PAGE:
IF YOU LIVE IN AN APARTMENT
Your apartment is your home and you should expect and insist that it is as secure as possible.Â Take all of the precautions you would as if you lived in a house.
Make sure you re-key entry locks when move in or install your own locks.
Get to know your neighbors and exchange phone numbers in case of an emergency.
Make sure that hallways are well lighted all night, that any elevators have outside mirrors and that access to the roof and basement are only with the manager's key.
Avoid the laundry room and exercise center at night.
WHEN YOU ARE AWAY
Give your home a lived-in appearance.Â Use dogs, fake dog barking devices, lights and radios on timers and other devices that will make it appear like you are home.Â
Ask a friend or neighbor to remove any newspapers, flyers, or deliveries that might happen while you are away.Â Have them open your curtains and then shut them the next day a couple of times to make it seem like someone is home.Â
Cancel all deliveries such as mail, newspapers, andÂ milk.Â The post office will hold your mail until your come back home.Â Most of these cancellations can be done online of the websites of the providers.
Donât leave garbage cans out in the driveway.Â
Notify the neighbors and police that you will be away.
Transfer valuables to safe places and out of view of possible burglars.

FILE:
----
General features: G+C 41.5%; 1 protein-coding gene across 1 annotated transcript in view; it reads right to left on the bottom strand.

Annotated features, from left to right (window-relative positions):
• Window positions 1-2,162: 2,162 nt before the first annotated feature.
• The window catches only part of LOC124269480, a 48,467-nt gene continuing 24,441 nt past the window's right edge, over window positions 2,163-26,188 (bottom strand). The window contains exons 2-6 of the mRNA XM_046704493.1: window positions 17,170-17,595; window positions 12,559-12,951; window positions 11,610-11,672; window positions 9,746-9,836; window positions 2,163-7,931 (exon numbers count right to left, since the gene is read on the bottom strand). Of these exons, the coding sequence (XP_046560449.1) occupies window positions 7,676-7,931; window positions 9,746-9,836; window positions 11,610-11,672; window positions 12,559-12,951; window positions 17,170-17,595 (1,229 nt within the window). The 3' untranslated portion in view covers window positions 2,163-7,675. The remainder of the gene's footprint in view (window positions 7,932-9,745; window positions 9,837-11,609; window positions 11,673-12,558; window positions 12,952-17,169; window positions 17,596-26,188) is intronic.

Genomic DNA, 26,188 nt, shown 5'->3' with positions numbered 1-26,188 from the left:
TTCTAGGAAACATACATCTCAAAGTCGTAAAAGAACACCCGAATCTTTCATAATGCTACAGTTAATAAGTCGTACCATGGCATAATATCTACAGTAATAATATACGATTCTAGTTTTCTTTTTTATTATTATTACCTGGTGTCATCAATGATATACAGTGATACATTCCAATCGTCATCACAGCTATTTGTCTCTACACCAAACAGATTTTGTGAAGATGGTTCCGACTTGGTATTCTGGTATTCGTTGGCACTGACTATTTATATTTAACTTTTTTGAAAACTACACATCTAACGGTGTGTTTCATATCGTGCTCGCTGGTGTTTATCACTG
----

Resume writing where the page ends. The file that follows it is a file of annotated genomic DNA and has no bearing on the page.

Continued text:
Never announce on social networking sites that you are planning to be gone.
IF A BURGLAR IS IN YOUR HOME
Call the police at once if you are even suspicious that a burglar has entered your home.Â Don't call out, enter, or walk around the house.Â Leave and use your cell phone to make the call or go to the neighbors.
Call the police if a crime has been committed, no matter how much or how little has been taken.Â Even if nothing is gone, illegal entry is a crime and should be reported.
Avoid contact with a burglar.Â Get out if you can, as quietly and as quickly as possible.Â If not, remain as far away as possible.
Remain calm if confronted with a burglar.Â Cooperate with him while you leave his exits open and get a good look at him.Â Note unusual marking such as tattoo's or piercings.Â
Don't hesitate to fight hard in the event he might be one of those rare burglars who will harm you.Â Often screaming, pressing the car alarm button on your car keys, or grabbing a fire extinguisher will save your life.Â
RECOVERING STOLEN PROPERTY
Mark your possessions.Â All items of value should be marked for ready identification by law enforcement agencies.Â Commercial marking kits and systems are available at your local hardware store.Â Mark bicycles, tools, collector's items, electronic equipment, etc.
Itemize every valuable item in your home, noting the item, the make, the serial number (if it has one), and the original cost.Â Take pictures of your items.Â Make a list with a computer program that can be saved, such as Excel, and email yourself the list so you will have access to it whenever it might be needed.Â Print a physical list and file it in a safe place such as a safe deposit box.Â This list would also be useful in the event of a fire or other disaster for your insurance company.
Take the time to train your family about safety and make sure you regularly take all measures necessary to insure your safekeeping.Â